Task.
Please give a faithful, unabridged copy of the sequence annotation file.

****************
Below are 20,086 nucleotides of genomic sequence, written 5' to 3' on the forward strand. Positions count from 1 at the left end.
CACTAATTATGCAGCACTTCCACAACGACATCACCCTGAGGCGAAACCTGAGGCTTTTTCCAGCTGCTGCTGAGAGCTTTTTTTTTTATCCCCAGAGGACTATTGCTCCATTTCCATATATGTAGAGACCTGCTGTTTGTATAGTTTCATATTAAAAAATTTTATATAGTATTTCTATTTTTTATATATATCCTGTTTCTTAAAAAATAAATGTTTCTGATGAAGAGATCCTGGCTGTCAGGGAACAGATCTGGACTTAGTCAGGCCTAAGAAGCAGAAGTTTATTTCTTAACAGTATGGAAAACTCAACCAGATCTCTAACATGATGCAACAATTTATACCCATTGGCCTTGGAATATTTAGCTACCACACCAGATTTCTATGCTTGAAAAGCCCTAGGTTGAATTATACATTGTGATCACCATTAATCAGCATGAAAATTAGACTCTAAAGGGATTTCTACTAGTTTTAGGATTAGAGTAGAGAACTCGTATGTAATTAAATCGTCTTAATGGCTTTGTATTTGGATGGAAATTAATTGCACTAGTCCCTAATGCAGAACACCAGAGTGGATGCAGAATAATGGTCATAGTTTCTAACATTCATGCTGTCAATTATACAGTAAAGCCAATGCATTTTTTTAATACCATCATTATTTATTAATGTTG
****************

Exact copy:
Below are 20,086 nucleotides of genomic sequence, written 5' to 3' on the forward strand. Positions count from 1 at the left end.
CACTAATTATGCAGCACTTCCACAACGACATCACCCTGAGGCGAAACCTGAGGCTTTTTCCAGCTGCTGCTGAGAGCTTTTTTTTTTATCCCCAGAGGACTATTGCTCCATTTCCATATATGTAGAGACCTGCTGTTTGTATAGTTTCATATTAAAAAATTTTATATAGTATTTCTATTTTTTATATATATCCTGTTTCTTAAAAAATAAATGTTTCTGATGAAGAGATCCTGGCTGTCAGGGAACAGATCTGGACTTAGTCAGGCCTAAGAAGCAGAAGTTTATTTCTTAACAGTATGGAAAACTCAACCAGATCTCTAACATGATGCAACAATTTATACCCATTGGCCTTGGAATATTTAGCTACCACACCAGATTTCTATGCTTGAAAAGCCCTAGGTTGAATTATACATTGTGATCACCATTAATCAGCATGAAAATTAGACTCTAAAGGGATTTCTACTAGTTTTAGGATTAGAGTAGAGAACTCGTATGTAATTAAATCGTCTTAATGGCTTTGTATTTGGATGGAAATTAATTGCACTAGTCCCTAATGCAGAACACCAGAGTGGATGCAGAATAATGGTCATAGTTTCTAACATTCATGCTGTCAATTATACAGTAAAGCCAATGCATTTTTTTAATACCATCATTATTTATTAATGTTG